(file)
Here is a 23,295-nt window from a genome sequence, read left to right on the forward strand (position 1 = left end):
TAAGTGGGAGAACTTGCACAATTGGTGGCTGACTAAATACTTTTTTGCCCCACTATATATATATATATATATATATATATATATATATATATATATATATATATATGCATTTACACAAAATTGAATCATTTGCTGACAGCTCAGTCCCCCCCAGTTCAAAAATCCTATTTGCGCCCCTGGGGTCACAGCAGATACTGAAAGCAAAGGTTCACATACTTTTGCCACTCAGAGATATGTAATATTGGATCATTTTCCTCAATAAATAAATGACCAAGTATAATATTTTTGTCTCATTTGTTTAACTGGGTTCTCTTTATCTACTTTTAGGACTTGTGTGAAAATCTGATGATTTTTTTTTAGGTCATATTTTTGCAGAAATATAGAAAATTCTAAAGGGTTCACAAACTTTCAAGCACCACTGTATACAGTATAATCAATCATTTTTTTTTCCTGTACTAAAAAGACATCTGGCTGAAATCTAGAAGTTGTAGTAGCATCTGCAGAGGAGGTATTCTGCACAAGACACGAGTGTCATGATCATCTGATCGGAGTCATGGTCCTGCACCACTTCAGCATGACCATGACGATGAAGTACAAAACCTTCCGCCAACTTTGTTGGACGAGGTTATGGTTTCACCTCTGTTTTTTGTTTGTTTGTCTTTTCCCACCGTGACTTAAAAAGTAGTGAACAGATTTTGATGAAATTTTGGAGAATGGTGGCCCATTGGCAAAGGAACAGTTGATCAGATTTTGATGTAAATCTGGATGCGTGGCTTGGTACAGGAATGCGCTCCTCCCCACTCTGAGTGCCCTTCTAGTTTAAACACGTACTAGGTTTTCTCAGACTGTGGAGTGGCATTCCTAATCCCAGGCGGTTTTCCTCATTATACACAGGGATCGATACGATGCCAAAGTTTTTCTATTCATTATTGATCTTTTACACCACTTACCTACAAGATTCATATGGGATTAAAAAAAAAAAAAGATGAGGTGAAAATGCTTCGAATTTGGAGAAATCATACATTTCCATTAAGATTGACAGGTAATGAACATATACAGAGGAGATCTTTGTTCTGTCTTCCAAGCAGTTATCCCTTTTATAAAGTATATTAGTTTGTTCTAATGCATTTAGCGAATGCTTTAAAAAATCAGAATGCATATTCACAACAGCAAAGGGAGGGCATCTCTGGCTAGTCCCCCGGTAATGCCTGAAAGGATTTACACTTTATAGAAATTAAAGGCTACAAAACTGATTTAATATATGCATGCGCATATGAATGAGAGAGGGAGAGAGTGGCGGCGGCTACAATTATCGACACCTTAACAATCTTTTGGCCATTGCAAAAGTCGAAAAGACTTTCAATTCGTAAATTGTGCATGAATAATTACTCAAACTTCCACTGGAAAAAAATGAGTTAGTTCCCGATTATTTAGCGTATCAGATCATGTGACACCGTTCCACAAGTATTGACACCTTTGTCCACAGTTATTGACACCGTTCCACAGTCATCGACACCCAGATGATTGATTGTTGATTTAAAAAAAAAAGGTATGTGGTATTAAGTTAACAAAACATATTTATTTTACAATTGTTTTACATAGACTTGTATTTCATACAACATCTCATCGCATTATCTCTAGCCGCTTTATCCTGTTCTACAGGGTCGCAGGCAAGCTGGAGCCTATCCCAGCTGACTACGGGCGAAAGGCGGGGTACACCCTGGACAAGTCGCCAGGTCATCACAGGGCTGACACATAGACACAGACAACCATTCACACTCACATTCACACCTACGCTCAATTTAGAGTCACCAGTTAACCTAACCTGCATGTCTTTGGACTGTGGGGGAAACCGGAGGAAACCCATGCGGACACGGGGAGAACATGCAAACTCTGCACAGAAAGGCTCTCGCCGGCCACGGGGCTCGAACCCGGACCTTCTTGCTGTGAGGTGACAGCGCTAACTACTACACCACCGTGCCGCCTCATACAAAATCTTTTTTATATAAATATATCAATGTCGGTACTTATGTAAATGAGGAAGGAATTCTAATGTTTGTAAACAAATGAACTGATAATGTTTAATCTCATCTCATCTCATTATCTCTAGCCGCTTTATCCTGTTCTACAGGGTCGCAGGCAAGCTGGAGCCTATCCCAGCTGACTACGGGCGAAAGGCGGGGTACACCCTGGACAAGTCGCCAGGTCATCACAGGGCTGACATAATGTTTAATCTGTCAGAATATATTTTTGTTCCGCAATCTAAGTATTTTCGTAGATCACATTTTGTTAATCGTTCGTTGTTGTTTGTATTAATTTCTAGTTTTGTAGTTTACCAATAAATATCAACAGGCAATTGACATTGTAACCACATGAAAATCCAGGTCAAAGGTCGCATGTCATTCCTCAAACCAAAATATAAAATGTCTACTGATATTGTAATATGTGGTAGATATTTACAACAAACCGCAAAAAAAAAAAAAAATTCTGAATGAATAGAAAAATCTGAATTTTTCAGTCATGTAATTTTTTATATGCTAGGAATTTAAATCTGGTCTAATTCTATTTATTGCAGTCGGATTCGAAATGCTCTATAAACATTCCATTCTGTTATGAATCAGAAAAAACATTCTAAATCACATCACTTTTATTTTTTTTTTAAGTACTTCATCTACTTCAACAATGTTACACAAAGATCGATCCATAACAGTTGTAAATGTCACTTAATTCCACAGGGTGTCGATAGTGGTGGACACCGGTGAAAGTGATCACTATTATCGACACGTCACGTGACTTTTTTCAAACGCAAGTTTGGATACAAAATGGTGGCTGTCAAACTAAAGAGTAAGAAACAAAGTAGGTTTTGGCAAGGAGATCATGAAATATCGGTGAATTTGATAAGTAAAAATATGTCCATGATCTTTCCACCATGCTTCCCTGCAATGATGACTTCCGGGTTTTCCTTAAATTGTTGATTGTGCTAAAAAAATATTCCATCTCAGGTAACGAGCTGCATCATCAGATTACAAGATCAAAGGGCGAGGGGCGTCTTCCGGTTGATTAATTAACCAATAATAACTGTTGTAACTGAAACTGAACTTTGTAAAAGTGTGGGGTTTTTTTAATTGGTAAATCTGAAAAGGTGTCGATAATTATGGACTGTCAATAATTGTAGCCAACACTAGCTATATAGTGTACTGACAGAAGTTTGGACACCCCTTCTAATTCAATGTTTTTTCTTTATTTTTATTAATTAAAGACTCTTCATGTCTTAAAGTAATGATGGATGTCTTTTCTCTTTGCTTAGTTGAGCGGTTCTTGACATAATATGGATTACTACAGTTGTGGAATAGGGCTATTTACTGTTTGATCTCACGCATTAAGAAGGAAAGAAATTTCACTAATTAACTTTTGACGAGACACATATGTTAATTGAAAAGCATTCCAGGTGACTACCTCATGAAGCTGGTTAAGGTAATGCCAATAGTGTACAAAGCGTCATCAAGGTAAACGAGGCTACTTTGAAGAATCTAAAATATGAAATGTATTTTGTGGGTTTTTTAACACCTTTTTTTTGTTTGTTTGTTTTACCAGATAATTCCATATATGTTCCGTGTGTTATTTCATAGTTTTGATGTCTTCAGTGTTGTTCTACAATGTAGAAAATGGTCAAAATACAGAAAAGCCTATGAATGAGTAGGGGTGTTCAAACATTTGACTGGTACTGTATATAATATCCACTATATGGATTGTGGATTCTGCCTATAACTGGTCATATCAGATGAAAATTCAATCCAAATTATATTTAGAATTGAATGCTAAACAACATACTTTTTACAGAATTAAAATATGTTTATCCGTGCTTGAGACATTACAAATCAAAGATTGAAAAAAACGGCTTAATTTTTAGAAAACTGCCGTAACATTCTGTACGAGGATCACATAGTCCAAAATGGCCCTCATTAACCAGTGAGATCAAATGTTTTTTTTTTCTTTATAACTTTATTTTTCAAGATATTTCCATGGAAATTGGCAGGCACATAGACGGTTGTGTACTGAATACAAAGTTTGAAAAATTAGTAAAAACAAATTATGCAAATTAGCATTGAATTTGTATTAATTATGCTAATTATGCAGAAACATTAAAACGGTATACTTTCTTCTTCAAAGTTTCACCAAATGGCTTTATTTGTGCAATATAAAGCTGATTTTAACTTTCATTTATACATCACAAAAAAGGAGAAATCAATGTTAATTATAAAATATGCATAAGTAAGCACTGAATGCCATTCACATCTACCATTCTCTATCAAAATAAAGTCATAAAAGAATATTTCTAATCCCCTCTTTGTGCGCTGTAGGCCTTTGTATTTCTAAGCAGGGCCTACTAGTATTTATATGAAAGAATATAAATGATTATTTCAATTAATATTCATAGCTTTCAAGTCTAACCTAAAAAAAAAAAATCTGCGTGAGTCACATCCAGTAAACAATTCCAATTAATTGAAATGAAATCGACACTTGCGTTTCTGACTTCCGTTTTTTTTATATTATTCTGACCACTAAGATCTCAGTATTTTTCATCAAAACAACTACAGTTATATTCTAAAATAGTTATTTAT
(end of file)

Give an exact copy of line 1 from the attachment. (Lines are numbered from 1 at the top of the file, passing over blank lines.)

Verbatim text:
Here is a 23,295-nt window from a genome sequence, read left to right on the forward strand (position 1 = left end):